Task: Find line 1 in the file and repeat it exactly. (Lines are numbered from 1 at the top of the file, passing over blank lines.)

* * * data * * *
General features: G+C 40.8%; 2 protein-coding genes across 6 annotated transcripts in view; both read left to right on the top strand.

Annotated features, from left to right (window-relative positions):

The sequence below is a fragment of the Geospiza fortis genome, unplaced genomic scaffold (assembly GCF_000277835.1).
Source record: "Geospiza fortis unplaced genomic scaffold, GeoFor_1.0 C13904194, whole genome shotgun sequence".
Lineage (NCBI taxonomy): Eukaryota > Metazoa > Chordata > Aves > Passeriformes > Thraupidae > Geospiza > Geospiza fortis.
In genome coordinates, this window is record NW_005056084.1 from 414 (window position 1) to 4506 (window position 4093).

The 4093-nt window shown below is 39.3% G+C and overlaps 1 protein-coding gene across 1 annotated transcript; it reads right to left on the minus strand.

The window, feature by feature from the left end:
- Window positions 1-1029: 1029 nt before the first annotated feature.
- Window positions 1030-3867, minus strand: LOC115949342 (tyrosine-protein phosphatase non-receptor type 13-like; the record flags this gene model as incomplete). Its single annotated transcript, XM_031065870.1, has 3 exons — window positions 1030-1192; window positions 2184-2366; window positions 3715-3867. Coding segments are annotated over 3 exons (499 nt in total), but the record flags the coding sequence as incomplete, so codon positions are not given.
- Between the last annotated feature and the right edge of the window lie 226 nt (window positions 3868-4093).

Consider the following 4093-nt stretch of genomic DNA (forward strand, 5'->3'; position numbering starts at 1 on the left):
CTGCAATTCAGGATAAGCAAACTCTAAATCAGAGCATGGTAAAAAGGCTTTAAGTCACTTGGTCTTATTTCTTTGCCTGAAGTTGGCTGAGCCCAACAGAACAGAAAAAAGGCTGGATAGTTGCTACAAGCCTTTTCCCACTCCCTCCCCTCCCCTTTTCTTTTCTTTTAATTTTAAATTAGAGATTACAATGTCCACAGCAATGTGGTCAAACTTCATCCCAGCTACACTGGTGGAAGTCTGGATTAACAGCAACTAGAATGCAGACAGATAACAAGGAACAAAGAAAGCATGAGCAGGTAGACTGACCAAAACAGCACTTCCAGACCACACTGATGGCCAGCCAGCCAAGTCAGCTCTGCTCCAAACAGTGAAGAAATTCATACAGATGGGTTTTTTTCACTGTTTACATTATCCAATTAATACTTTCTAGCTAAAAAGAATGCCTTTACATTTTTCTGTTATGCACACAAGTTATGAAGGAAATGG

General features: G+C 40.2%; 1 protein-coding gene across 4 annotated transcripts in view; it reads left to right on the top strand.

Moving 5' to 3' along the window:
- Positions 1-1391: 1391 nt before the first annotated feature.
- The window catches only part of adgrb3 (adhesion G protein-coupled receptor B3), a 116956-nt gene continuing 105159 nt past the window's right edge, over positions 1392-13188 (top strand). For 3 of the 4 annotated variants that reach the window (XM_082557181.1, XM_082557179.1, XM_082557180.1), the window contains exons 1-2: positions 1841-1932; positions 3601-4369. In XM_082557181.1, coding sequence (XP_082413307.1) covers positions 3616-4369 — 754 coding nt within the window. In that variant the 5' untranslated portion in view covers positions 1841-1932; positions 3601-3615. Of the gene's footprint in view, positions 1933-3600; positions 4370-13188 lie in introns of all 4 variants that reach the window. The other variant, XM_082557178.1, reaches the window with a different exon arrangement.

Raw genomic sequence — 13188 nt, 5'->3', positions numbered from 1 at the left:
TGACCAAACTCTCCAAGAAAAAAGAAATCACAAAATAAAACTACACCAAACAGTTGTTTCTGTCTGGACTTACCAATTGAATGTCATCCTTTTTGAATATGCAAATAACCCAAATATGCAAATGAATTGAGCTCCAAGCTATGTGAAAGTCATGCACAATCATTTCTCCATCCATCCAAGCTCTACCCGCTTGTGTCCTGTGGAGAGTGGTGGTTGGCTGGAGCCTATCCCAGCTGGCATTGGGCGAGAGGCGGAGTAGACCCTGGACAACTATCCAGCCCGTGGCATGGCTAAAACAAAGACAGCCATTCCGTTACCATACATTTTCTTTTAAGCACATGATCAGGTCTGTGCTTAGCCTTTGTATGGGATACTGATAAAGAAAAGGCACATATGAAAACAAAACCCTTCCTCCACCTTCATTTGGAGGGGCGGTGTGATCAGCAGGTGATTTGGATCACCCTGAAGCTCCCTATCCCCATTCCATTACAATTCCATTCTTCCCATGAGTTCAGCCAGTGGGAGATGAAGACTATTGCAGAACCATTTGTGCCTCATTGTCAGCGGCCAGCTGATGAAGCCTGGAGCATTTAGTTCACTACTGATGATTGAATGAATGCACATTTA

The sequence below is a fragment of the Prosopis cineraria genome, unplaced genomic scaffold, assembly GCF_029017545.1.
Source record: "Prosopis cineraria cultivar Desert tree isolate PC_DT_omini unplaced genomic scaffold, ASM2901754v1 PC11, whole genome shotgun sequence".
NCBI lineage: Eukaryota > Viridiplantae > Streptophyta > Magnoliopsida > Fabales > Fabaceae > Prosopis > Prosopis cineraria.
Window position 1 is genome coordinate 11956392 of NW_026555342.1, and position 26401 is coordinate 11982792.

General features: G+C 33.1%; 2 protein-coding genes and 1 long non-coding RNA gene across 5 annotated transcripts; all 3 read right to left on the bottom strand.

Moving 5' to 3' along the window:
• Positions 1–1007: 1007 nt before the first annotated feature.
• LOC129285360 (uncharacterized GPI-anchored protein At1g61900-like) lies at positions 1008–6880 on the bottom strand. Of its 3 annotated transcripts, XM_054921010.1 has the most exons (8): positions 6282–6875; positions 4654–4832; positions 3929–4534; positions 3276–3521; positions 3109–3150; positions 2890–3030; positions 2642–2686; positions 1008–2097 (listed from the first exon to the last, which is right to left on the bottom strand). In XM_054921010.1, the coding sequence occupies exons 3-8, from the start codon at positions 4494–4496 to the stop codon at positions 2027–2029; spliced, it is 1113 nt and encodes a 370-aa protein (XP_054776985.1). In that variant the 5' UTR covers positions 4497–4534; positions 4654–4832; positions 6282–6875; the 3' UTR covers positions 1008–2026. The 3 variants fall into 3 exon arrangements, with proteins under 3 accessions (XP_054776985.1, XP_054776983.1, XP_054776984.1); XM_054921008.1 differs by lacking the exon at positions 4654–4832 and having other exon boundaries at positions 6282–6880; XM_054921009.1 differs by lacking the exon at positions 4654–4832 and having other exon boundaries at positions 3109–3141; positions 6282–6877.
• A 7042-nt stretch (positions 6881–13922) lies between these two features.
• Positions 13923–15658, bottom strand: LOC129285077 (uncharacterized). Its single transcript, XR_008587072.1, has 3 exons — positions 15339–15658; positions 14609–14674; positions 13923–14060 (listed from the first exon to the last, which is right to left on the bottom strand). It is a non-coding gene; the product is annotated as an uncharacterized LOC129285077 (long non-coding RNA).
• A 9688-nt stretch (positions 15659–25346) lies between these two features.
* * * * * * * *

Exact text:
General features: G+C 40.8%; 2 protein-coding genes across 6 annotated transcripts in view; both read left to right on the top strand.